Unconventional lithium partnerships are beginning to pop up between explorers/project developers and carmakers, who realise that there is simply not enough of the raw material to go around.

We need more than 300 new mines to feed a 500% increase in battery demand by 2035, Benchmark says.

For lithium specifically, this means roughly 74 new lithium mines with an average size of 45,000 tonnes. A near impossible task.

Pic: Via Benchmark Mineral Inteligence.

Securing access to critical minerals for batteries has therefore become even more important.

Earlier this week, NYSE listed Chinese EV maker Nio subscribed for $12m of shares in lithium minnow Greenwing Resources (ASX:GW1), ahead of a potential JV and offtake deal.

Nio will hold about 12.16% of GW1 at completion of the placement, done at 55c per share – a big 124% premium to the last closing price.

$US30bn capped Nio also gets a call option to acquire up to 40% of the flagship San Jorge project in Argentina’s lithium triangle.

Thing is, GW1 doesn’t even have a lithium resource yet.

Stockhead sat down for a chat with GW1 director Peter Wright to ask – how did a $40m market cap explorer score such a big deal? Can we expect more deals like this between carmakers and explorers?


This is only a relatively recent phenomena – large downstream companies – carmakers, battery makers, chemical companies — partnering with early stage, pre resource explorers. What does it say about the industry at the moment?

“I have been involved in the sector for a while,” Wright says.

“I was corporate advisor to Altura (now Morella (ASX:1MC)) for a long time and it is very similar to that initial boom in lithium, but back then it was battery makers who just couldn’t get their hands on feedstock.

“Now it is automotive companies.

“You look at Nio, which is deeply impressive company. They produced more than 140,000 EVs this year, which puts them ahead of [legacy automakers like] BMW, Ford, and Mercedes.

“They are ultimately looking to go to 1 million units a year from ’24-’25.

“To do that, they, along with all these other global auto majors, are going to need a lot of feedstock.

“Without that feedstock the businesses and their multibillion-dollar supply chains are largely redundant.”


Is this a long-term speculative play for Nio? You won’t be in lithium production in the next couple of years, so surely, they must be thinking ‘if these guys go big, we are in at the ground floor’.

“We have done a lot of work on this project,” Wright says.

“And brines projects are a bit different, so all the [indicators are here] to suggest that this can be a material resource.

“Every surface sample we have taken has lithium in it.

“The geophysics [suggest basin] depths down to 800m. And the TEM survey we just flew would indicate that the brine body extends materially off the western edge of the salar [salt lake].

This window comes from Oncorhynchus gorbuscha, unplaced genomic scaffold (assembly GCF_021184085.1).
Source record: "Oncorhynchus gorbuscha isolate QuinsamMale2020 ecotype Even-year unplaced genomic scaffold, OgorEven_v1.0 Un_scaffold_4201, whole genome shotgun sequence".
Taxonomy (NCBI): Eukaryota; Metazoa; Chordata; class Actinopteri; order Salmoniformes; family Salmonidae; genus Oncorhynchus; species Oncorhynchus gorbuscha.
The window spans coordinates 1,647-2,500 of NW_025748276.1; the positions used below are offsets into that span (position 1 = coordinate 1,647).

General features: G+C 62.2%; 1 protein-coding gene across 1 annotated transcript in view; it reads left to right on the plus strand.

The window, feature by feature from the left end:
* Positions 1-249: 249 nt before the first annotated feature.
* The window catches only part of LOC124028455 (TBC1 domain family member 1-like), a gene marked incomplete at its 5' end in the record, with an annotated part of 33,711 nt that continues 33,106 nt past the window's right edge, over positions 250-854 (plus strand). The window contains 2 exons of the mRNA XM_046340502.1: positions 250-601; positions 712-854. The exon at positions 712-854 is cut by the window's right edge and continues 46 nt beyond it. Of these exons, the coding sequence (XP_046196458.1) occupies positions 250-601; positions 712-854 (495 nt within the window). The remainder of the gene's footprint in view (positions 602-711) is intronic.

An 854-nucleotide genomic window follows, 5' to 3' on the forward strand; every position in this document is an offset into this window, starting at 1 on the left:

“There is lithium there.

“There was also an underbidder in this process who are firmly of the view there is potentially something quite substantial here.

“And it is 100% owned. There just aren’t that many 100% owned salars left.”

Location of the project relative to other major lithium projects. Pic: Greenwing.


We have seen similar potential deals announced with small caps guys like Eastern Resources (ASX:EFE) and EV Resources (ASX:EVR). What do you think, more generally, is the criteria these large companies use before inking a deal with a small explorer?

“I think you need to be in the right jurisdiction, like Argentina’s lithium triangle, which is a prolific location for lithium development,” Wright says.

“I think you need to have the right people at board level, and in senior management.

“Our chairman Rick Anthon has been with Orocobre – now Allkem (ASX:AKE) — almost since inception, from a $10m float to the $11 billion behemoth it is now.

“We have James Brown, who is managing director at Morella and on the board of Sayona (ASX:SYA), a $2.2bn company.

“And Craig Lennon, our CEO, ran Highlands Pacific for several years and commissioned the Ramu nickel-cobalt project in PNG.

“Then there’s the quality of the project.

“As I said, we have done a lot of work on this. San Jorge is not a benign piece of ground that may or may not have lithium.

“It is a 1200-hectare salar as part of a broader 35,000-hectare package — a sizable piece of ground, in one of the world’s best lithium jurisdictions.

“I don’t think it get more emphatic than this, for a company of our size to attract a $30bn US market cap car maker. I think they see the potential of the assets and the people managing them.

“In comparison to some of our listed peers we are deeply compelling value wise.”


Do you think we will see more of these deals between carmakers and explorers in the future?

“I do. These global automakers have ambitious targets to deliver into over the next few years,” Wright says.

“Their businesses are largely redundant without raw materials supply.”


Are carmakers panicking about where they are going to get their raw materials from?

“There are a series of reports now predicting an enduring deficit for lithium,” Wright says.

“I think beyond the sloganeering, and as we move to a relatively decarbonised economy, there hasn’t been that general understanding of the supply capacities of the mining industry to deliver what is required.

“From finding your first outcrop of mineralisation to delivering a mine is 6-7 years.

“We built and operated a graphite mine in Madagascar; it’s a difficult process.

“And this is not a linear progression. Just look at funding markets right now, for example.

“Debt has become a lot more expensive, and with the selloff in equities, equity capital is becoming more expensive.

“These impact how quickly mines can be built.

“There is also a lot of lithium and graphite in challenging jurisdictions.

“So yeah, I think there has been an underestimation in general of the capacity of the supply side to deliver on time.”